House mouse (Mus musculus)
Habitat: Most commonly found in building within the British islands and found in chicken and pig farms.
Description: Grey- brown fur and has long over-hairs.
Size: Head and body length 70-90mm, hind foot length 16-19mm.
Weight: Considerable variation in weight on individuals.
Origin and distribution: Found throughout Great Britain and Ireland, including many islands.
Diet: Omnivorous though cereal foods are preferred to low carbohydrate foods. Insect are substantial part of diet for individuals not living near farmlands.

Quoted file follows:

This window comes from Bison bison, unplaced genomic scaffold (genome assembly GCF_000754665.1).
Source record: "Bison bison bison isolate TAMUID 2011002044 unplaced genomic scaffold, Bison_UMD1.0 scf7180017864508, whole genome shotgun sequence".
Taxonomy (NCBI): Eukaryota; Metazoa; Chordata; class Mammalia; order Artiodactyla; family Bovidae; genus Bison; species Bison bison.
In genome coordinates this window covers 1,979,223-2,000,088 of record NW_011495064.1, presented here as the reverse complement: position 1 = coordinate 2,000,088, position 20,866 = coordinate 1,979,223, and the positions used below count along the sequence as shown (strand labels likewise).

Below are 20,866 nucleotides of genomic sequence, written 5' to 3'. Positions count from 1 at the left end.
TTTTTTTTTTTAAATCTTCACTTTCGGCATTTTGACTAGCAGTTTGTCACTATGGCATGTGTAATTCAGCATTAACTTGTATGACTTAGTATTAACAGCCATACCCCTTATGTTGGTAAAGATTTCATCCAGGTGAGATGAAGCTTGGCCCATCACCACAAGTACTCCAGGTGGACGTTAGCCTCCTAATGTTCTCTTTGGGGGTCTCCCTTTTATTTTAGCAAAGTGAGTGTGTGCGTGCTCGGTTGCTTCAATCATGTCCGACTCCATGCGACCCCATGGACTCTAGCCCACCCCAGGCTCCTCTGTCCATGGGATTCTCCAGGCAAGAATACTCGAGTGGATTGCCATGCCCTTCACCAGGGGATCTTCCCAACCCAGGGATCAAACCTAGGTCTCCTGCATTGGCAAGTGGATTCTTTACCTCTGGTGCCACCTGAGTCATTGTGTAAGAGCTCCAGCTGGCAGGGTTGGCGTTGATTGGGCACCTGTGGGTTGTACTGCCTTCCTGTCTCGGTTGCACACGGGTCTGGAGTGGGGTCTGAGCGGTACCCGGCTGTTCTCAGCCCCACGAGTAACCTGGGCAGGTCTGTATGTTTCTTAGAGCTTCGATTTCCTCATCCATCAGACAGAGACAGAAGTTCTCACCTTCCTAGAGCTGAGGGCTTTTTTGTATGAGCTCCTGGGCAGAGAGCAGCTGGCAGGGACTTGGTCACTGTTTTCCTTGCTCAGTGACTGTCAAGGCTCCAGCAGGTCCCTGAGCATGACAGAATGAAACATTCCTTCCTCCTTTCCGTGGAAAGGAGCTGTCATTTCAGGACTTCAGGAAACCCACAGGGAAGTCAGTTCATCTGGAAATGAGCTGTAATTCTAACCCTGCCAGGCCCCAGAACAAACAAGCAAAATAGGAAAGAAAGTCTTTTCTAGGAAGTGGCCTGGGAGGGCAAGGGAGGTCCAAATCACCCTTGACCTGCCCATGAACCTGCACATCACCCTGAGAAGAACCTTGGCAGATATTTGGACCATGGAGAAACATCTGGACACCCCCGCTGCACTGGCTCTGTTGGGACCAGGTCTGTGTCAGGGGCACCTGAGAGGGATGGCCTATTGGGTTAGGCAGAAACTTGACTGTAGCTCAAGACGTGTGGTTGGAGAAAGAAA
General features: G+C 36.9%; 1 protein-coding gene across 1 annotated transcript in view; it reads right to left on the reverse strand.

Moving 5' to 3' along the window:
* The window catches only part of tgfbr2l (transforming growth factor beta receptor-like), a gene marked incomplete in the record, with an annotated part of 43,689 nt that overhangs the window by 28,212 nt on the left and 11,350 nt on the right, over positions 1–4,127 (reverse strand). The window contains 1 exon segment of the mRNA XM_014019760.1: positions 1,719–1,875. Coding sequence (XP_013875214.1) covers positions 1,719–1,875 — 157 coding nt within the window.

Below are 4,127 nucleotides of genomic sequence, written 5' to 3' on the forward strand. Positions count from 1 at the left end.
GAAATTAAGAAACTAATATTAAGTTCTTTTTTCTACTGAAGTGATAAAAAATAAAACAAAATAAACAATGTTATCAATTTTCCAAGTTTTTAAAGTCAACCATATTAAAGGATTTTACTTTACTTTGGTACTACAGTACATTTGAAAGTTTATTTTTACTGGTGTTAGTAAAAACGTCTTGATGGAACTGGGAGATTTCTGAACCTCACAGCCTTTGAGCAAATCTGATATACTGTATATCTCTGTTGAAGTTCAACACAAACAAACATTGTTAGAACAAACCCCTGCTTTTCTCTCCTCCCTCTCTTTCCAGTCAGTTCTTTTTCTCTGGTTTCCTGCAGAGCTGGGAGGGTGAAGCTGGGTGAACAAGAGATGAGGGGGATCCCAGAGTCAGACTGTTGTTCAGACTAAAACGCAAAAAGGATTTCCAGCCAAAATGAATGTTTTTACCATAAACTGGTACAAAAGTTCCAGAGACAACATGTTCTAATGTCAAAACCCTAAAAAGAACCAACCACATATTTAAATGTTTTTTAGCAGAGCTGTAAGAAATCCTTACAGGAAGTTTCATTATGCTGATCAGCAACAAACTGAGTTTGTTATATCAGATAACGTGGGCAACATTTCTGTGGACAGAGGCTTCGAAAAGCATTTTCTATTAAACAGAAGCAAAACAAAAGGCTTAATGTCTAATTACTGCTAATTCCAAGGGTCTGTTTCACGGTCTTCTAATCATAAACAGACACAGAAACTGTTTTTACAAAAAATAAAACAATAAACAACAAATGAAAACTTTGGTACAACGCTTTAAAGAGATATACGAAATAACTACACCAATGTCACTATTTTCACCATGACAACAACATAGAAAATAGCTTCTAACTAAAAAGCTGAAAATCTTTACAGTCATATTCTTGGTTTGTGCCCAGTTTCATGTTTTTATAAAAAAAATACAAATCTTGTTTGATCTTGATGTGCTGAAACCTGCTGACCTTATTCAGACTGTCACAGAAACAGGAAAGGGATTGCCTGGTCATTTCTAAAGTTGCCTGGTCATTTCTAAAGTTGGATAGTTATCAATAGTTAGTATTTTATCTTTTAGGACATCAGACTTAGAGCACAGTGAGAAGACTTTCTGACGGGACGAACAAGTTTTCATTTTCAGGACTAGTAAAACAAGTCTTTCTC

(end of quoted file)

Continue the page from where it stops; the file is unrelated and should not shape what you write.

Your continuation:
General Ecology: Communal nesting in females of same breeding groups, most often 2 females, that will both nurse young indiscriminately.
Young are born naked of fur, blind, pink and weigh as little as 1.5g. Develop quickly, fully weaned by 23 days.
Predators are domestic cats, rats and barns owls.
Breeding: Litters of varying size (between 5-8) are born in roughly monthly intervals in buildings , however, when not near buildings females produce young only in the warmer summer months.
Conservation Status: According to the Mammal Society’s 2018 study, there is a stable population of the house mouse within the UK and Ireland. Their populations experience a ‘boom and bust’ cycle in reproduction making population estimates hard to get exact numbers for the population.